July 5, 2006

ACCIDENTALLY PROVING DELAY'S POINT:

Democrats Not Eager to Emulate Texas's Redistricting (Charles Babington, 7/05/06, Washington Post)

A state-by-state analysis...finds that Democrats' ability and apparent willingness to seize the opportunity left by the high court ruling in favor of the Texas plan are slim.

"I don't see much evidence that Democratic partisans around the country are salivating to do this," said Rep. David E. Price (D-N.C.), a former professor who has written several books about Congress.

The Supreme Court's June 28 ruling let stand the main elements of DeLay's audacious plan. It began in 2002 with adding Republican control of the Texas legislature to the governorship, which gave the party full rein over the redistricting process. Then, over Democrats' objections, Texas Republicans immediately redrew the U.S. congressional district boundaries in ways designed to maximize their gains, only two years after the traditional once-a-decade redistricting had taken place.


Left unsaid is that the initial Texas redistricting was distinctly awful and left the House delegation not the least bit representative of the overwhelming majority that the GOP has in Texas, a majority that gave them the power to redraw the districts.

Posted by Orrin Judd at July 5, 2006 9:16 AM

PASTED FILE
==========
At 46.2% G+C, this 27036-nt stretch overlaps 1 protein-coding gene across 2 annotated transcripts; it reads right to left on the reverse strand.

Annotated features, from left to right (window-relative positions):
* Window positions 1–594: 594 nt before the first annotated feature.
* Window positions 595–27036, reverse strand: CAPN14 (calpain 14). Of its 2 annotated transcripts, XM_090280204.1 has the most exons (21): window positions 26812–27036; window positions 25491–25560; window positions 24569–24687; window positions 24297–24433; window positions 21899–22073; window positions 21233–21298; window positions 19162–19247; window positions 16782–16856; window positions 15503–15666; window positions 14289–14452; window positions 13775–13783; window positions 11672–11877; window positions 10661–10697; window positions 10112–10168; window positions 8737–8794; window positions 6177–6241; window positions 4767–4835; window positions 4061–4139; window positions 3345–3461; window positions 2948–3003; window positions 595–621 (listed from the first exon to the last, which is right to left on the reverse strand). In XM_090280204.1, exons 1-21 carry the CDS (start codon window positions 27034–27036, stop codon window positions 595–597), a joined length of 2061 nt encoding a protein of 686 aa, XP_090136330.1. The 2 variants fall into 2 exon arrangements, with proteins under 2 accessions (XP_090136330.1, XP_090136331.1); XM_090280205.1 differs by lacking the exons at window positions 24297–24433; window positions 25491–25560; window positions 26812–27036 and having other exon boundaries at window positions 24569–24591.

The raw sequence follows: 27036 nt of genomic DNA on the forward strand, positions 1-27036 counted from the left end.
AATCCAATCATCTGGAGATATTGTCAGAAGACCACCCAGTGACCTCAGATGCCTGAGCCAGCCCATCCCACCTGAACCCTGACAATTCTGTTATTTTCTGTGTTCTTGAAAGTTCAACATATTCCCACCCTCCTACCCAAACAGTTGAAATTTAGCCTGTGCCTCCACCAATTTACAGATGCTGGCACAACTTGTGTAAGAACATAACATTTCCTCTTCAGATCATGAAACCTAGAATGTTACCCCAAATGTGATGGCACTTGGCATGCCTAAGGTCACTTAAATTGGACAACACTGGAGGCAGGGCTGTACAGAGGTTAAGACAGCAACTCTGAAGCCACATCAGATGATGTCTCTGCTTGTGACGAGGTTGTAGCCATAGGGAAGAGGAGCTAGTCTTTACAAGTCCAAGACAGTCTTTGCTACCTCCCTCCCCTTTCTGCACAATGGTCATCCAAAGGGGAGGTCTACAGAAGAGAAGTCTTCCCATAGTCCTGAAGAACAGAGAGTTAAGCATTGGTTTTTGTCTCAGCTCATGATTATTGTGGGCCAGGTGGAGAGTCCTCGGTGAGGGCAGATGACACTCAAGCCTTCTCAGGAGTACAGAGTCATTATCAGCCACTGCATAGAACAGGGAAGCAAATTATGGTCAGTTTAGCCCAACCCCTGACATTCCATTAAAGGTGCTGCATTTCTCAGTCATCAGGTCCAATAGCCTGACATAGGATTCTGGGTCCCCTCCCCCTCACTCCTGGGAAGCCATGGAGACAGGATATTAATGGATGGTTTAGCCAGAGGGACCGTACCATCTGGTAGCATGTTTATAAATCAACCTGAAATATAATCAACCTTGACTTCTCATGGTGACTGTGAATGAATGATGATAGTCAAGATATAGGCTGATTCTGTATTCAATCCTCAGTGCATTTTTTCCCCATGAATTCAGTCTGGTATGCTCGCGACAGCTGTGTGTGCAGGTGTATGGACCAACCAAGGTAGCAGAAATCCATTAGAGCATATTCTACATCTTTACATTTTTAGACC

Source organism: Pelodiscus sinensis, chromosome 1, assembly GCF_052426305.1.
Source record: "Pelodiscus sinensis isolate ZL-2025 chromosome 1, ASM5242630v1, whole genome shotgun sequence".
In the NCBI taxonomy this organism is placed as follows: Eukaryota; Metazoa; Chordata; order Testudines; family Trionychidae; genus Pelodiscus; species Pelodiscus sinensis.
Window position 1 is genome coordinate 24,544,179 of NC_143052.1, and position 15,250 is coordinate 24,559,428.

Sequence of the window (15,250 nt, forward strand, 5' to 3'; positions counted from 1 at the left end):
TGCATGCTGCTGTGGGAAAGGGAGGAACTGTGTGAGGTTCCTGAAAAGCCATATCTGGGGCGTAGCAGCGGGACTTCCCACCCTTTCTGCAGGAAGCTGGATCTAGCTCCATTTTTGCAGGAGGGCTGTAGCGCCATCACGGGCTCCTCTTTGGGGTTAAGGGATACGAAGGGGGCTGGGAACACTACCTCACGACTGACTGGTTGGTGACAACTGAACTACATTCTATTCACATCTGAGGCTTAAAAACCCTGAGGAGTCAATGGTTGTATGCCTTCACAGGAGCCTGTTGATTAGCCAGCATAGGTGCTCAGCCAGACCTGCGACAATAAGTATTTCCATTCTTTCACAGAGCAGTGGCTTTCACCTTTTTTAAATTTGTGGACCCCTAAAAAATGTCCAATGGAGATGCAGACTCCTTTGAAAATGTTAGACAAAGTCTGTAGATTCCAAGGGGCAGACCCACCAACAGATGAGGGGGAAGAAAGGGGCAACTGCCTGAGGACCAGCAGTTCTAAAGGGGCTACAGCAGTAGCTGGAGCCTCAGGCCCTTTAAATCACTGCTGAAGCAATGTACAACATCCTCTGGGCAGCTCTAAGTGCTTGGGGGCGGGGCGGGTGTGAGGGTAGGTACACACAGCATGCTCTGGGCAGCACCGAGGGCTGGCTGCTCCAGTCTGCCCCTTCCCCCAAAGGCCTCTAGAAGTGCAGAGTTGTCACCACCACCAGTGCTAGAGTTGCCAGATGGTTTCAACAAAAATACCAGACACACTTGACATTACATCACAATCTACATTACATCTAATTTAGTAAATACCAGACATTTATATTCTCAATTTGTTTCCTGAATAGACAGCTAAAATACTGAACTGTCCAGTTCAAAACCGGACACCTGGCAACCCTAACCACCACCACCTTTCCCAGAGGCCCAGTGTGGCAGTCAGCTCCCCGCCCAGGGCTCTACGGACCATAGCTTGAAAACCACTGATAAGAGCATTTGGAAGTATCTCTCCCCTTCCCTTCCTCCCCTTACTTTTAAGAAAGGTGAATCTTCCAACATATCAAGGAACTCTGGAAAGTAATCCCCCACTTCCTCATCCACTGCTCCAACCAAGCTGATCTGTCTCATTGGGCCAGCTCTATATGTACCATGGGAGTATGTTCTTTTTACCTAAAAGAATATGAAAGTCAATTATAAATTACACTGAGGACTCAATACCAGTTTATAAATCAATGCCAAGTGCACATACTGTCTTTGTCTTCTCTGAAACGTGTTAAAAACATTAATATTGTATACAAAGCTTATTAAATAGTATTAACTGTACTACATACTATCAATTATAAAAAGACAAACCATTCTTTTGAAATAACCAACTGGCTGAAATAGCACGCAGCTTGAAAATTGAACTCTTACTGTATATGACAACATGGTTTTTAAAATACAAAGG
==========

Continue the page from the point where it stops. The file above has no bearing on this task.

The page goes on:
Comments

The 2001 Texas redistricting plan was also drawn up not by an elected legislature or a legislative redistricting panel, but by a federal court that basically left the Democrats' 1992 redistricting design in place, minus a few alterations to take into account the addition of three congressional districts since the previous census. And the change was made after the 2001 changes to the state House and Senate seats gave the GOP the advantage in Austin to carry out DeLay's plan, since it was still controlled by Democrats through the Bush years and Rick Perry's first three years in office.

Changing a court-drawn redistricting plan carries with it a lot less of a sense of overturning "the will of the people" by dumping a previous plan drawn up by elected officials. Unfortunately, hardly any accounts of the Supreme Court decision bothered to note the distinction, so when the day comes that some elected legislature does decide to redo a redistricting plan that was actually drawn up by a previous legislature, the Texas case will still be cited as precedent.

Posted by: John at July 5, 2006 10:58 AM
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